You start out your life wincing and crying, demanding attentiveness to your needs. Certainly you make legitimate, necessary claims on those who care. And as you progress, those nascent wails are augmented by measured outbursts with evolving purpose. Dependence on these displays diminishes as you become verbal. You communicate your needs more effectively. Gradually emotions are unleashed especially when your ‘feelings are hurt’. Someone takes something from you or insults you: watch out! Ire wells up and unleashes a torrent of monosyllabic ‘insults’. “Fuck you” becomes part of this repertoire. But you soon learn you must control this reaction. Outbursts are considered ‘childish’ or rude. Admonishments make you uncomfortable. Venting quelled is frustrating. So you learn to ‘check’ your feelings; you resort to ‘reasoning’ which is more appropriate … and safer. Confrontations can be dealt with objectively. You harness your emotions. That’s a good child. But of course fear is an exception. Do not hesitate to ‘let fly’ on that one. Everybody is concerned with threats.
As life unfolds and your personality evolves you become adept at ‘managing’ your temperament. You want to accommodate those you respect and sometimes the people you fear. So you stifle inappropriate or punishable behavior. Occasionally, however, familiarity and a ‘comfort level’ allow for your spontaneity. Outbursts of laughter work well in context. But don’t giggle at someone’s misfortune. ‘Righteous’ anger is sometimes tolerated. Levels of intensity depend on circumstances. You may gradually replicate parental vituperations. In the home various exhibitions of rage may be common. But watch out if you expect these displays to sit well with strangers.
You develop different ways of handling provocations. Intense feelings may well up but you must consider whom you are dealing with and how much of the inner volatility you want to express. Revealing what is going on inside can be a mistake. You become cautious. As time goes by, complex repressions of feelings play a prominent role in your inner life. Obsessing on these can certainly make you miserable. So you find reasonable, acceptable ways to expel this pent-up energy. Games, sports, social events, concerts and dances … these may work well. Creative pursuits can also serve as a release: rearranging a room, cooking your ‘special stew’. How ‘bout ceramics or finger painting? Gardening? Whatever works!!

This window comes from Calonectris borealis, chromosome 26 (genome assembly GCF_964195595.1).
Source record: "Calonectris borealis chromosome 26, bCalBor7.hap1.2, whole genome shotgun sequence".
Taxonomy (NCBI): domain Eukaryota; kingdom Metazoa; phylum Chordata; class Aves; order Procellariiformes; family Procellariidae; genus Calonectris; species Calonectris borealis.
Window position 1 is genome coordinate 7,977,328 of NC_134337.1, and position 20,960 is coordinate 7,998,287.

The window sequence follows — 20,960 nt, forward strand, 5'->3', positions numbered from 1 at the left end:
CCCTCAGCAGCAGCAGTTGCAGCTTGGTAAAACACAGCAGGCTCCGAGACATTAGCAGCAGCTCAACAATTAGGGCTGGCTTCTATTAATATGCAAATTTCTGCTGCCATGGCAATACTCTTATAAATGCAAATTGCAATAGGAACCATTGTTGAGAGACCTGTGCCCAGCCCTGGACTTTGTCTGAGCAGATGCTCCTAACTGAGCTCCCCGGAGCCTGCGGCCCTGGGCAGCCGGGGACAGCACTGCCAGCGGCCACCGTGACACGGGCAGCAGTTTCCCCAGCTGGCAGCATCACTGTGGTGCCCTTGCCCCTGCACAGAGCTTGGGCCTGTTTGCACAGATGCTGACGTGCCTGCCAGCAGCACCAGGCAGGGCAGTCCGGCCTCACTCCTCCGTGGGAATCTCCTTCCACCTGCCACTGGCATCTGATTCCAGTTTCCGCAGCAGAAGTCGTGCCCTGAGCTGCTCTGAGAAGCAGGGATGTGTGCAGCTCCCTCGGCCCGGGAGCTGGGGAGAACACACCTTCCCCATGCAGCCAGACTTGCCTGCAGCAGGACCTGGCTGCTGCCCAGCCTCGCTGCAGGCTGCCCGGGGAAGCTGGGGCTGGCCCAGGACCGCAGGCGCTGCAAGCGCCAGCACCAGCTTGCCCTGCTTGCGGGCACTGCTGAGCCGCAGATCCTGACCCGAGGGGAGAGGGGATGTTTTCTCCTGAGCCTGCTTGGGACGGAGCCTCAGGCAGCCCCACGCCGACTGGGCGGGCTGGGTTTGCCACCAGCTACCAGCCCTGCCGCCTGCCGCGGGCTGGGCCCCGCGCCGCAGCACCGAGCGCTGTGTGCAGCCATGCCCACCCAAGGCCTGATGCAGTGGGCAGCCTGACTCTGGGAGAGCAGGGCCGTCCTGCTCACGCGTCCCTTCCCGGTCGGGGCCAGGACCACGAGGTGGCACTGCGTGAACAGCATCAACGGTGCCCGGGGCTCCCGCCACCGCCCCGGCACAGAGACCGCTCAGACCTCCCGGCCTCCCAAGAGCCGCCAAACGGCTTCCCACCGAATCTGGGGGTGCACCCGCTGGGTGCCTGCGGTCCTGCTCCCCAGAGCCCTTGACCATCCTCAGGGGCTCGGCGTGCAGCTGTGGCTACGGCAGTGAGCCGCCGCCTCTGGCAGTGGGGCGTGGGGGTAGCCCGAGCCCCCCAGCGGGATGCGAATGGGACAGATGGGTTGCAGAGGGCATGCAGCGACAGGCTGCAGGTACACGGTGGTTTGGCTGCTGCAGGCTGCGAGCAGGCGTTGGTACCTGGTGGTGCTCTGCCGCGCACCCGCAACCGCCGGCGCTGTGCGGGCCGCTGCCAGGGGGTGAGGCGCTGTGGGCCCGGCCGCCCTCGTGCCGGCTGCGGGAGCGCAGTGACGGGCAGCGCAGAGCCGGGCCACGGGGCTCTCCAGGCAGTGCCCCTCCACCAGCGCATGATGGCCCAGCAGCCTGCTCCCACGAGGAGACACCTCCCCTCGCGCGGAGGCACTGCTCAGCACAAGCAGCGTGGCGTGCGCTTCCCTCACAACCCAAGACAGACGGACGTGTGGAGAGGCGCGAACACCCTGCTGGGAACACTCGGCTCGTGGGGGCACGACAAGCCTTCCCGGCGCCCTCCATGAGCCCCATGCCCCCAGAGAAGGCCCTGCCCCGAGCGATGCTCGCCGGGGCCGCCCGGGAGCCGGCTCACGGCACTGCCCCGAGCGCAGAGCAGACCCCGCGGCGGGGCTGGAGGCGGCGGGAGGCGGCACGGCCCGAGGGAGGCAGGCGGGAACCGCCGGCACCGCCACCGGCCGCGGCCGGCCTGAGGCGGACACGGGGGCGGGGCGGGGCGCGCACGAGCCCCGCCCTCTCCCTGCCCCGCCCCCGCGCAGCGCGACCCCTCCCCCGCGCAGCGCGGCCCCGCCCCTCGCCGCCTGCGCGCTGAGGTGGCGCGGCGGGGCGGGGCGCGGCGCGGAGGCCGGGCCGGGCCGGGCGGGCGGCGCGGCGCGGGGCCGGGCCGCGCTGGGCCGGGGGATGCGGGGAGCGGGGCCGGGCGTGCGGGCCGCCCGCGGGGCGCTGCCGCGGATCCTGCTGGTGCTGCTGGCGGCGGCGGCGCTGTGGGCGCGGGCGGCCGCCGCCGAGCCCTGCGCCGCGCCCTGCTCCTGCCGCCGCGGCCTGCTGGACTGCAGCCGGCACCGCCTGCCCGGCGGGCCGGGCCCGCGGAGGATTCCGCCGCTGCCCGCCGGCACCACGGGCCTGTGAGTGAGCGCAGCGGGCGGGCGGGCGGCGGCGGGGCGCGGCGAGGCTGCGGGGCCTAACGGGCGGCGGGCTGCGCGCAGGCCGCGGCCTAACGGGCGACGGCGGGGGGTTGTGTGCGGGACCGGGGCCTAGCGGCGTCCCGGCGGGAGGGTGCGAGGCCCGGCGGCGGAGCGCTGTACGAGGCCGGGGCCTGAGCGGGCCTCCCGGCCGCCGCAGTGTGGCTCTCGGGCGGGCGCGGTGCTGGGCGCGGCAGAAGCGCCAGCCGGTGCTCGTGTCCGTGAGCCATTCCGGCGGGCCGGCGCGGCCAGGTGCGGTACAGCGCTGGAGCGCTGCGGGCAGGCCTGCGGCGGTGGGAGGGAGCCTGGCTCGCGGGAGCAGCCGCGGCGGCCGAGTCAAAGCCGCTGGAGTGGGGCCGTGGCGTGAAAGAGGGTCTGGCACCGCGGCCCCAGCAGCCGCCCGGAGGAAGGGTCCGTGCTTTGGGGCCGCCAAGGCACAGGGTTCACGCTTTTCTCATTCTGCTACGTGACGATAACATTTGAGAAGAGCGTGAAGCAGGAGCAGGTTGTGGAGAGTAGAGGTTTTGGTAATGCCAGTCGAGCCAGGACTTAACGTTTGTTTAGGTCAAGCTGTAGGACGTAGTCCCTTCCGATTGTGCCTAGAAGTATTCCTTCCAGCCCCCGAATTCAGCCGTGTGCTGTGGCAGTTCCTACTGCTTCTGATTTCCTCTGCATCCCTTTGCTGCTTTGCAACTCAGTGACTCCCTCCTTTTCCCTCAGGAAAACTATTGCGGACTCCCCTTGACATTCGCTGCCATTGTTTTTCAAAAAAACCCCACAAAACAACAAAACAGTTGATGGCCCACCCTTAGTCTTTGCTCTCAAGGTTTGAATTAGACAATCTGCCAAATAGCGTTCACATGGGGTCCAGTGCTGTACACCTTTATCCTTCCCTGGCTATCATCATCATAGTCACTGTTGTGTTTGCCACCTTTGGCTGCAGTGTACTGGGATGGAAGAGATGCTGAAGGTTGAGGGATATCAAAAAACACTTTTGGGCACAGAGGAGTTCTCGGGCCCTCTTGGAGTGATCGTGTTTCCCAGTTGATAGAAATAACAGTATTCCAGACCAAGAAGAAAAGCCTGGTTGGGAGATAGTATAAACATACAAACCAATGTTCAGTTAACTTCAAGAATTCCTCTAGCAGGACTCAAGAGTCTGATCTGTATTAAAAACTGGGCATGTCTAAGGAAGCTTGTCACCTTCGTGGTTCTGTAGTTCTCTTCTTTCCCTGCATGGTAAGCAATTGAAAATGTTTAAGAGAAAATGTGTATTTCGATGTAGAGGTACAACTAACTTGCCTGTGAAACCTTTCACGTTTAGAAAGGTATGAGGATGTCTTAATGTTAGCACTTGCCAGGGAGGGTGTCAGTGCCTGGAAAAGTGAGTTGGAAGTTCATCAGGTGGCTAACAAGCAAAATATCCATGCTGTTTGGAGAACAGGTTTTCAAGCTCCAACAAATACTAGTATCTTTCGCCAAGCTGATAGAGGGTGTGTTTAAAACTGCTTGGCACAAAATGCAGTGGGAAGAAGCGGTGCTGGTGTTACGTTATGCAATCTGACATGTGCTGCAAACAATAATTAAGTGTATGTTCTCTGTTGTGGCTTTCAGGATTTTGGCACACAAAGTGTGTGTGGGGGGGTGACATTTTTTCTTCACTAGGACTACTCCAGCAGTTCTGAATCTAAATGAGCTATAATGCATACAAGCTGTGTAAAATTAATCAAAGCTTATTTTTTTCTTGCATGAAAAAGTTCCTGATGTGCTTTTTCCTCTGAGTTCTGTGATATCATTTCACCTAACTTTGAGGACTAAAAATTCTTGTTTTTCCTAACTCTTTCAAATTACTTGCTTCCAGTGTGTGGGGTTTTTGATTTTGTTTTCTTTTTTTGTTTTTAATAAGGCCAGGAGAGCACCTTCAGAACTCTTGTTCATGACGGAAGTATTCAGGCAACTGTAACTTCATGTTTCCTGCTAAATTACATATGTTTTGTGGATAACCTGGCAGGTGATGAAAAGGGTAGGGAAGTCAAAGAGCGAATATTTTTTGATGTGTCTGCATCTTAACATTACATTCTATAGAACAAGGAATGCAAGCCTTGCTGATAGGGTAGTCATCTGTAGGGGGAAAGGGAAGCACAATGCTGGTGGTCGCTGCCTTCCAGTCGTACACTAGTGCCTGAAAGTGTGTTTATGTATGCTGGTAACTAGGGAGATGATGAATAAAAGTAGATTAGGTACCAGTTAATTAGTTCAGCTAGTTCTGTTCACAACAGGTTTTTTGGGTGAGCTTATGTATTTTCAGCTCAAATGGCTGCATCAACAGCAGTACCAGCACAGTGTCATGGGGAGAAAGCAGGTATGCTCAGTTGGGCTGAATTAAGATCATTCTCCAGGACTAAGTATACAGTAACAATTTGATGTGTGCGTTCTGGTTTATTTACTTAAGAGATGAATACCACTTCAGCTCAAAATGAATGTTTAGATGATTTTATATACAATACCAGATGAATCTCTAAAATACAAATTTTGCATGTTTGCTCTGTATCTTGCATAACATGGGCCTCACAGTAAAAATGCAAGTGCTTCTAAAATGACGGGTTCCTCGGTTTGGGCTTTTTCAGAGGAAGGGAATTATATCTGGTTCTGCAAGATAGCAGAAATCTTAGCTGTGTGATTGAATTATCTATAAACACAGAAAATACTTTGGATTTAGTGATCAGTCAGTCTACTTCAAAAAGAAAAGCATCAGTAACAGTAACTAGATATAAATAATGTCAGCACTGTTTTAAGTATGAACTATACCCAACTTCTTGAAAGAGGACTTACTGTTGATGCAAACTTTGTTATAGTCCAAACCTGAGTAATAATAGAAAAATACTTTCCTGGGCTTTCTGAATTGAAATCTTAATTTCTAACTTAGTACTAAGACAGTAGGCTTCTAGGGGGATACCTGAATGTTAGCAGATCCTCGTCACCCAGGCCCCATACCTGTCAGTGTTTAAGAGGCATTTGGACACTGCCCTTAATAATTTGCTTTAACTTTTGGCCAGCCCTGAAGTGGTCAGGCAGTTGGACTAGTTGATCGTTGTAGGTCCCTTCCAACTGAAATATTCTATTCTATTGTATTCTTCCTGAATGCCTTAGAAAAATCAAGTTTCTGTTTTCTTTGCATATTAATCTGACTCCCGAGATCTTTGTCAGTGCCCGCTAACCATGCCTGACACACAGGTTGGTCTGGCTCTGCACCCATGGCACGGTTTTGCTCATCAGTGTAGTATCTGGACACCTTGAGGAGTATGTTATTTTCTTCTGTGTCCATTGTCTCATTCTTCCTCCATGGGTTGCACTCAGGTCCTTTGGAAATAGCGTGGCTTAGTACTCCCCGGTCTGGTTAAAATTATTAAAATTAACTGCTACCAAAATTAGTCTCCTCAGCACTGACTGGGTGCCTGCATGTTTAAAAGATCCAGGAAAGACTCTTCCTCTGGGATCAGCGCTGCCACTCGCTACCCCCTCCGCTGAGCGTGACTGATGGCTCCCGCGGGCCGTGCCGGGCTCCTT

Occasionally though you may find yourself close to ‘blowing the lid off’. He insulted you. Anger gushes up. Your face gets tighter, pinkish. Oh boy!! ‘Get hold’ of yourself!! Or your fear of flying, trying to control it. Hope no one notices the sweat on your face. How embarrassing!! When a loved one dies: a profusion of tears and cries shake you to your core. These are appropriate for awhile but grief soon finds a place to hide.
If you are a reasonably stable person, these experiences of ‘heart wrenching’ emotions are rare. You will probably remember them and their circumstances for years. And the more intense the feelings are, the more likely they will remain with you. Some may recall John F. Kennedy’s assassination.
Throughout your lifetime your hidden reservoir of emotions is poised to burst open and spew forth. You ‘feel things’ everyday. But you temper most of your volatile reactions. You may try to ignore them, maybe even deny they are there. You may recount ‘hurts’ in privacy. ‘Venting’ to a confidant can provide a necessary release. You don’t want your repressed feelings to agitate … possibly for years. It can be depressing … dwelling on past ‘traumas’ and frustrations. If they prove debilitating in any way, you may want to seek help, a sensitive therapist perhaps.
Remember: your emotions have purpose. Powerful
feelings can motivate you to overcome adversity. Saving a
drowning child, protecting family, mourning the deceased: these
trigger energetic responses that emanate from deep within. If a
close friend is dying, you can harness your sadness and anger
into empathetic attentiveness. If your heart ‘goes out’ to needy
animals, you can become an advocate for their welfare. You can
use your emotions to improve the world … and yourself in the
process. They are a great source of power … to get things done.
If you care enough, you will!!